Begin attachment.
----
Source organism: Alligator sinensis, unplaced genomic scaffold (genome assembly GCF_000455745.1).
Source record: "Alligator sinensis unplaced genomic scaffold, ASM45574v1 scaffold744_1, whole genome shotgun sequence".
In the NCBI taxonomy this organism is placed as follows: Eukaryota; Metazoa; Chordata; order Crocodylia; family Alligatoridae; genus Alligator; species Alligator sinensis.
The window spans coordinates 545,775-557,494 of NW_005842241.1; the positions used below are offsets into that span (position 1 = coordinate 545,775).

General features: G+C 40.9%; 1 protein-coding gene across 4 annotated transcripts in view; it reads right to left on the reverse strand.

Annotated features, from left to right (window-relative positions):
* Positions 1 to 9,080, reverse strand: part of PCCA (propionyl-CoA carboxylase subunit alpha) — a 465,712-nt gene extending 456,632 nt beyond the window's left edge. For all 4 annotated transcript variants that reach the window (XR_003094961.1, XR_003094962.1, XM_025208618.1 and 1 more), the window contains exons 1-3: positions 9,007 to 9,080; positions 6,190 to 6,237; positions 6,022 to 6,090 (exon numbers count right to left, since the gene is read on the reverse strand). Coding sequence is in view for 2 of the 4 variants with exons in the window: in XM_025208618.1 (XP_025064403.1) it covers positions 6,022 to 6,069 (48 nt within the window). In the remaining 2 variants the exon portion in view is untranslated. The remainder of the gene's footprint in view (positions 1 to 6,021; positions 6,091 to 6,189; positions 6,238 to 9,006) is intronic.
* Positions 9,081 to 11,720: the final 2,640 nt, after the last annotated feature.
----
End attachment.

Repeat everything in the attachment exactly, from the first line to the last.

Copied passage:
Source organism: Alligator sinensis, unplaced genomic scaffold (genome assembly GCF_000455745.1).
Source record: "Alligator sinensis unplaced genomic scaffold, ASM45574v1 scaffold744_1, whole genome shotgun sequence".
In the NCBI taxonomy this organism is placed as follows: Eukaryota; Metazoa; Chordata; order Crocodylia; family Alligatoridae; genus Alligator; species Alligator sinensis.
The window spans coordinates 545,775-557,494 of NW_005842241.1; the positions used below are offsets into that span (position 1 = coordinate 545,775).

General features: G+C 40.9%; 1 protein-coding gene across 4 annotated transcripts in view; it reads right to left on the reverse strand.

Annotated features, from left to right (window-relative positions):
* Positions 1 to 9,080, reverse strand: part of PCCA (propionyl-CoA carboxylase subunit alpha) — a 465,712-nt gene extending 456,632 nt beyond the window's left edge. For all 4 annotated transcript variants that reach the window (XR_003094961.1, XR_003094962.1, XM_025208618.1 and 1 more), the window contains exons 1-3: positions 9,007 to 9,080; positions 6,190 to 6,237; positions 6,022 to 6,090 (exon numbers count right to left, since the gene is read on the reverse strand). Coding sequence is in view for 2 of the 4 variants with exons in the window: in XM_025208618.1 (XP_025064403.1) it covers positions 6,022 to 6,069 (48 nt within the window). In the remaining 2 variants the exon portion in view is untranslated. The remainder of the gene's footprint in view (positions 1 to 6,021; positions 6,091 to 6,189; positions 6,238 to 9,006) is intronic.
* Positions 9,081 to 11,720: the final 2,640 nt, after the last annotated feature.